Coworkers at the Morgan County Correctional Complex are honoring a
fallen officer's service by dedicating a memorial marker at the prison
entrance Wednesday morning.
Wayne "Cotton" Morgan died almost seven years ago when he was shot during a prisoner escape at the Roane County Courthouse.
Cotton Morgan's son, Dennis, says he is touched by the kindness of those employees who donated money to purchase the marker. Dennis Morgan also maintains hope that the marker may allow his father's life to be remembered for more than his death and the ensuing manhunt for his killers.
Deadly 2005 Prisoner Escape
On August 9, 2005, Officer Morgan was transporting prisoner George Hyatte outside the courthouse in Kingston. Hyatte's wife, Jennifer Hyatte, ambushed the officers to free her husband.
Jennifer Hyatte shot and killed Morgan. Morgan's partner, correctional officer Larry "Porky" Harris, returned fire and wounded Jennifer Hyatte in the leg as the couple escaped.
A nationwide manhunt ensued and police captured the Hyattes at a motel in Columbus, Ohio. Both George and Jennifer Hyatte pleaded guilty to first degree murder and are now serving life sentences without the possibility of parole.
Seven Years of Yesterdays
Dennis Morgan went about his daily routine at work Tuesday afternoon in West Knoxville. Many of Morgan's current coworkers do not associate him with the 2005 shooting that claimed his father's life and made national headlines.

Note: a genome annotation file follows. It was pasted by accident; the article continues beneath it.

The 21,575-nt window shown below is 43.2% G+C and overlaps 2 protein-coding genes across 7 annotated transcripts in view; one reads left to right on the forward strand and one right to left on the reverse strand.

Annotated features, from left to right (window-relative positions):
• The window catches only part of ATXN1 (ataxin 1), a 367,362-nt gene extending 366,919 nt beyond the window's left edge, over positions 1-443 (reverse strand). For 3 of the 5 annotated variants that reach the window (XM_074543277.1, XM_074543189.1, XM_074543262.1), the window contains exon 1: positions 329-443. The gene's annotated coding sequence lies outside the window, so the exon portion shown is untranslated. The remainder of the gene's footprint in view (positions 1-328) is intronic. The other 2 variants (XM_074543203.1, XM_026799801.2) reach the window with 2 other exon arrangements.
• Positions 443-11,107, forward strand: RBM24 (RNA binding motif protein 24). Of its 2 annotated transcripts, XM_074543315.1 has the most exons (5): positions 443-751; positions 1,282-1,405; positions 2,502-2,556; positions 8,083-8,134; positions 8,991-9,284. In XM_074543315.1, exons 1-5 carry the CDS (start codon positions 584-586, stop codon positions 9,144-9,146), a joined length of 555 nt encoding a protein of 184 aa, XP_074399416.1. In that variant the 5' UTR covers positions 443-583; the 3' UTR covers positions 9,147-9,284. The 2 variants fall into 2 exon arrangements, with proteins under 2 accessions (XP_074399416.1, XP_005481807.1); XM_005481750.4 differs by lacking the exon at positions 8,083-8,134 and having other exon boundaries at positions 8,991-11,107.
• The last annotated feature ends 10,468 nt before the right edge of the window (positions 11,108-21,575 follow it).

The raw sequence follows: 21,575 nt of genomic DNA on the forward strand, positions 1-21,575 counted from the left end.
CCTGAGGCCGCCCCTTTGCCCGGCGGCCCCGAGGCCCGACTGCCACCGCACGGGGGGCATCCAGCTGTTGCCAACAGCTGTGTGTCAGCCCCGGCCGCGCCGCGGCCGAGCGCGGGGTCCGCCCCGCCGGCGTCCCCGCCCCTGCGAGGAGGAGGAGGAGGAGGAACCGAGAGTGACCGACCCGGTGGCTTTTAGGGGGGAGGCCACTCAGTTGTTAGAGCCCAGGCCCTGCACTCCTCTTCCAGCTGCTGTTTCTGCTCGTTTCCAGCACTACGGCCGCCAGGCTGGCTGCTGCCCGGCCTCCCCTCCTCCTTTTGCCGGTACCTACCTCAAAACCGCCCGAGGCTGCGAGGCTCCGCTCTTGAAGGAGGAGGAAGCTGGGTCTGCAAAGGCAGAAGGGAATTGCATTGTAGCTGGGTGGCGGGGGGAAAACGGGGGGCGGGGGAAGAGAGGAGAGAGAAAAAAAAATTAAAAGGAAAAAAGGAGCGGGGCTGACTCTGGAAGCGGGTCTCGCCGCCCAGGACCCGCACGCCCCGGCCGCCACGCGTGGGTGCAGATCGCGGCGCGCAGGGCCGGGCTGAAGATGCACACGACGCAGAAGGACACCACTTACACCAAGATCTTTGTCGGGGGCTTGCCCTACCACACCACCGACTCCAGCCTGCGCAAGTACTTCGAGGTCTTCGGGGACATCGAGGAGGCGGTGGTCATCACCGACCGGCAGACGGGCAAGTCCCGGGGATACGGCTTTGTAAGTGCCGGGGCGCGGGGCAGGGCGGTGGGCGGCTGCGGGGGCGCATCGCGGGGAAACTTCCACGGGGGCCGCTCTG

"I took this job about two years ago, so most of my coworkers did not know me when my dad was killed," said Morgan. "I've talked about it with some of my close coworkers, but otherwise I do not bring attention to it."
Morgan says it is difficult to believe his father has been dead for nearly seven years.
"For us [my family], it has gone by really fast. It's like yesterday that it happened. You don't go a day in your life without remembering."
Morgan wants people to remember his father for more than how he died. In his daily memories of his father, Dennis said he dwells on Cotton's good deeds rather than his demise.
"Most of the things I think about are my childhood, home life, and things like that. I don't think about the tragedy at all. If you do that it will dominate your thoughts and memories," said Morgan. "Our society stresses more on the people that committed the crime than the victims of the crime."
Cotton Morgan was more than a victim in a 2005 shooting. For 28 years, Cotton worked at the prison along the hills where he lived a full life.
"He was a Sunday School teacher, the choir director, and so compassionate. He would do anything for anybody and not question it," said Dennis Morgan. "Those mountains around the facility [prison], he grew up there. He hunted there. I know he has run barefoot over those hills."
Wednesday morning at the foot of those same hills, Cotton Morgan's coworkers will honor his service at the prison with a memorial marker they paid for themselves.
"For them to take out of their own personal finances to raise money to buy a marker to memorialize my father, it is touching," said Morgan.
Dennis believes the marker will celebrate his father's life and hard work. He also hopes the memorial will keep other workers at the prison safe.
"Every day when they see it as they drive to work in a dangerous environment, it can serve as a reminder that this could happen to me and I need to be on my toes," said Morgan. "Those people at the correctional facility have become family to all of us. They are such a wonderful group of people and you don't want the same thing to happen to them."